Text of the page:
The last stand of law and order Republicans?

Tim Alberta of Politico wonders whether we are witnessing “the last stand of ‘law and order’ Republicans.” Alberta’s piece is defective as a matter of logic and evidence. It’s also intellectually dishonest.

Alberta sees an emerging divide in the Republican party on the issue of policing. On the one hand, there are traditional Republicans who, he says, believe that “police are heroes and protesters are criminals and the only tragic failure in America is a failure to respect authority.”

With this passage, which appears in his third paragraph, Alberta has already gone off the rails. No Republican I know believes that protesters who don’t violate the law are criminals or that the only tragic failure in America is a failure to respect authority. There are other tragic failures in America.

Alberta has created a straw man. He has forfeited any genuine claim to the seriousness of his article.

In contrast to his cartoonish “law and order” wing of the GOP, Alberta presents us with his good guy Republicans — figures like George W. Bush who recognize that obvious police brutality is a routine event and that its root cause is a “broken institution with embedded racial inequalities,” namely America’s police.

Here’s how Alberta summarizes the thinking of the two wings:

On one side are the reformers who understand that the system is no longer broken only in the eyes of black and brown voters; on the other side are the traditionalists who will go to their political graves insisting that American exceptionalism guarantees American equality.

“American exceptionalism guarantees American equality”? I’ve never heard anyone say or suggest that. I’m not even sure what it means.

Alberta quotes Sen. Tom Cotton as a representative of the traditionalist side. Cotton told him:

I do not think you can paint with a broad brush and say there’s systemic racism in the criminal justice system in America. Can there be inequality? Can there be injustices in particular cases? Yes, there can be. But I do not think you can, nor should you, paint with such a broad brush.

This doesn’t sound like “American exceptionalism guarantees American equality.” It sounds like a plausible statement that should be tested against the evidence.

This, Alberta does not do. He rejects Cotton’s position, but offers no evidence that it is factually incorrect.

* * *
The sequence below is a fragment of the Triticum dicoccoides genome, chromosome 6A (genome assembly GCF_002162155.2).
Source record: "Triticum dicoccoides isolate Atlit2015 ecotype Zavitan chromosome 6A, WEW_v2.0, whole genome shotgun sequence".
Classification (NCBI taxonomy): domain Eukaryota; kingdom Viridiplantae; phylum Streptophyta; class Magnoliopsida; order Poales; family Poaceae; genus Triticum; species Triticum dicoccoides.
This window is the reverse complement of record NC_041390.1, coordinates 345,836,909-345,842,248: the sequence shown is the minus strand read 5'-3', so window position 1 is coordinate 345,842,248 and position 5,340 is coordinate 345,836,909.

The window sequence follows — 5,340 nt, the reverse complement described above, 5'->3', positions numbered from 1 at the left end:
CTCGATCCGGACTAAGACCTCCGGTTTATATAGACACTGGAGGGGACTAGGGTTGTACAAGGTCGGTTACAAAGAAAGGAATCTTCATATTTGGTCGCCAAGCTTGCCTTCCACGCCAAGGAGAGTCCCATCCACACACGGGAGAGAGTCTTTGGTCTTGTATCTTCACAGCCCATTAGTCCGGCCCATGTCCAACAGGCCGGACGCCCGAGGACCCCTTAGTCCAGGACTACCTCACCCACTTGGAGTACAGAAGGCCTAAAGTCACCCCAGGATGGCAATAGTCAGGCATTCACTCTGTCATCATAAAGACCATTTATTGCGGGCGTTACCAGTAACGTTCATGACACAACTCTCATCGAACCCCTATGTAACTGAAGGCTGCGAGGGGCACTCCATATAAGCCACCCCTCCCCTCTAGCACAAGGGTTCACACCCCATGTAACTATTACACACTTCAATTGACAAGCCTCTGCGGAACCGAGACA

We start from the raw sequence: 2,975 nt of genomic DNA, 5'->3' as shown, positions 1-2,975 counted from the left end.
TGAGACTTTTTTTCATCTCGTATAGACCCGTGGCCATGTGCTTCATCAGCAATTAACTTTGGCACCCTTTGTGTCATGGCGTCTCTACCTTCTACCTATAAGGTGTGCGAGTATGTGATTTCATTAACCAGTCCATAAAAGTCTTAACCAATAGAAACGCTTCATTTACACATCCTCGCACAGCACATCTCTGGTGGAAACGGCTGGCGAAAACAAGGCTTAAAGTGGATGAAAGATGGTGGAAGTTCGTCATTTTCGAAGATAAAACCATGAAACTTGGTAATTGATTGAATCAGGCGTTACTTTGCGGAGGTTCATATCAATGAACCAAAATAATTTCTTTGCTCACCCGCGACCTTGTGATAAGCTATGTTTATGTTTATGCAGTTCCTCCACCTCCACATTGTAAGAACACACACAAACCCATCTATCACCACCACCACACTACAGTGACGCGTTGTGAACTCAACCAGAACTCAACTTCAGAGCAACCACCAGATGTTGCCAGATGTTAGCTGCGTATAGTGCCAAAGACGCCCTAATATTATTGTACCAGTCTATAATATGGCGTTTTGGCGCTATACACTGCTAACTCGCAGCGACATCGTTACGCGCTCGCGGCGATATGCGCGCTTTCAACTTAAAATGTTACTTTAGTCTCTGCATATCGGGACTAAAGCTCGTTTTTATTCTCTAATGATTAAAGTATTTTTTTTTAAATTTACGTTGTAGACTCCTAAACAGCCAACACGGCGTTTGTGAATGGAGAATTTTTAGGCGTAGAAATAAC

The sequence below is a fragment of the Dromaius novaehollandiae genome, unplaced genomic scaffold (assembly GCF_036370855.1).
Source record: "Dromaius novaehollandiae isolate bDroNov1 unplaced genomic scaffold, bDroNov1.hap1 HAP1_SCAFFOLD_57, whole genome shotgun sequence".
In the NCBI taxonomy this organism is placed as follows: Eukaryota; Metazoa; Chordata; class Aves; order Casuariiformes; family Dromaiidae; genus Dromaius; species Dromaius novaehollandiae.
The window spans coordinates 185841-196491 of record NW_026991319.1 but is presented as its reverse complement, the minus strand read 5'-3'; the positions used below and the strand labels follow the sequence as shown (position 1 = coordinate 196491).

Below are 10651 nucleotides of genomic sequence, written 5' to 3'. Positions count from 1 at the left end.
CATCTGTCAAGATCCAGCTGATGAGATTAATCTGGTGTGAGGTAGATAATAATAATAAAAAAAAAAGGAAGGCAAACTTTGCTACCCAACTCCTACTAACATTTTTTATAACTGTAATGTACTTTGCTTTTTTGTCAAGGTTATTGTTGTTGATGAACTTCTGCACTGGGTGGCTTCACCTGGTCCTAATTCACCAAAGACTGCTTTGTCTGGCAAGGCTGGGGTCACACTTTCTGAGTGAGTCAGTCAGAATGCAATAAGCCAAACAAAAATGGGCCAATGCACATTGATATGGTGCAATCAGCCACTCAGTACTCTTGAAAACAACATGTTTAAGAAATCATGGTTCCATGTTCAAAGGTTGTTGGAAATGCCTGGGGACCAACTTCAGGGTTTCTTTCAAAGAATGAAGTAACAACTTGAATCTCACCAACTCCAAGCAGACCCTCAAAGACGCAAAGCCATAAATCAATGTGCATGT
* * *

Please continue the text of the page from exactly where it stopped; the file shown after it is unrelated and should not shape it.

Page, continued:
Instead, Alberta turns to polls. He notes that “for the first time, [] a majority of Americans (57 percent) and a plurality of whites (49 percent) believe police are more likely to use excessive force against African Americans.”

After a week or more of strident, overwrought media insistence on the point, I’m surprised that more people don’t believe this.

But here’s where Alberta’s article hits rock bottom. He writes:

To be clear, the traditionalists are winning the intraparty battle—and they might continue to win well after Trump leaves office. But they can’t win forever. As with gay marriage and marijuana legalization, the cultural current is now running plainly in one direction.

Alberta has answered his own question: This is the last stand, albeit perhaps a prolonged one, of the law and order Republicans.

But Alberta fails to consider the consequences of a sustained attack on traditional, proactive policing. What if that attack and the reforms pushed by the left produce a breakdown in law and order? What if most of our cities and some of our suburbs turn into Baltimore?

The likely answer is that, in this scenario, law and order Republicans will carry the day.

This is why it’s idiotic of Alberta to compare the issue of policing with gay marriage and marijuana legalization. No one is afraid to leave his or her house at night because gay marriage is legalized. No one fears for his or her life because marijuana use is legal.

Weak policing is an entirely different matter. It carries with it the risk of a breakdown in public safety. Alberta should have asked himself what polls would look like in that event.

The back end of Alberta’s piece presents a potted history of the law and order debate in modern American politics. That history undercuts the thesis of his article.

As Alberta says, the term “law and order” made its way into political discourse “during the bloody summer of 1968.” Democrats eventually embraced the concept “in the face of decades of rising crime rates.” Their embrace included backing long prison sentences for criminals — the “tough on crime” legislation that Democrats, some Republicans, and (it seems) Alberta find deeply misguided and maybe even racist.

Yet, Alberta never considers the possibility that a return to the lawlessness of 1968 and the high crime rates of the following 25 years would cause the body politic to once again support tough on crime policies.

There have been plenty of overwrought, nonsensical articles produced in the aftermath of the tragic killing of George Floyd and the ensuing protests and riots. Alberta’s effort among the worst.

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